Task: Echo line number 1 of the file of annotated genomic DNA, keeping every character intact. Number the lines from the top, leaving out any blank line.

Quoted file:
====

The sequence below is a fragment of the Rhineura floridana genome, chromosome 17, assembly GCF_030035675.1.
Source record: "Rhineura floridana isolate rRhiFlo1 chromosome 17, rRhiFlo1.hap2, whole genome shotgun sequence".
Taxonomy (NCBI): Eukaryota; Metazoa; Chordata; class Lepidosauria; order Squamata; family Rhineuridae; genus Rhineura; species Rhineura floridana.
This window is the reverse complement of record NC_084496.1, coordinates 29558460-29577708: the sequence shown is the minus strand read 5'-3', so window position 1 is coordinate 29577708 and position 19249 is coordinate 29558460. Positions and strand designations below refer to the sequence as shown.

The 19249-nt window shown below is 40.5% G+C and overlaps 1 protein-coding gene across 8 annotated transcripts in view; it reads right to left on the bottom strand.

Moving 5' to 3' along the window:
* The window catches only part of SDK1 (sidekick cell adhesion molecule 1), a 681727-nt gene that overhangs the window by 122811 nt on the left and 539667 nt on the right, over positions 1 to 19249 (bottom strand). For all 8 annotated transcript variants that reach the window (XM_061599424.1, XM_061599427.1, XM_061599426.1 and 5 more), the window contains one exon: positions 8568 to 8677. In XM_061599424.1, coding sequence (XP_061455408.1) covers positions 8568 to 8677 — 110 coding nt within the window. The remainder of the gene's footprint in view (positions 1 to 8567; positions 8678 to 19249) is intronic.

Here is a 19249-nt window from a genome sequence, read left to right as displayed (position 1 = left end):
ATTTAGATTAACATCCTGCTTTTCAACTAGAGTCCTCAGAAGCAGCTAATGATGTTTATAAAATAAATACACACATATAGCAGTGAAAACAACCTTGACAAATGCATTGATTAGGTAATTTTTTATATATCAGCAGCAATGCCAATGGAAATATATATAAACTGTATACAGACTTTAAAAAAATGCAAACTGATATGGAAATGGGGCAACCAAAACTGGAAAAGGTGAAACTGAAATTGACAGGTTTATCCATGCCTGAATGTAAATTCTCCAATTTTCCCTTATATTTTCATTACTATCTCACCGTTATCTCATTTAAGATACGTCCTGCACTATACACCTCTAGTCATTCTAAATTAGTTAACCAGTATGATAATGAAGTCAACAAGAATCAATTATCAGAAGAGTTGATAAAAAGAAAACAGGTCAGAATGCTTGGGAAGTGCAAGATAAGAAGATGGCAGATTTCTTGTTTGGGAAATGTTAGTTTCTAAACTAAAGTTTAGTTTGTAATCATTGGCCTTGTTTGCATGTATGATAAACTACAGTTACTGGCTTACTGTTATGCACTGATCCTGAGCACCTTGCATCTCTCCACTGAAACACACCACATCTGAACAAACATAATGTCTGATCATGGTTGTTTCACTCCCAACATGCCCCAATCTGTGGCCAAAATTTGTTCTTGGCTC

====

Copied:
The sequence below is a fragment of the Rhineura floridana genome, chromosome 17, assembly GCF_030035675.1.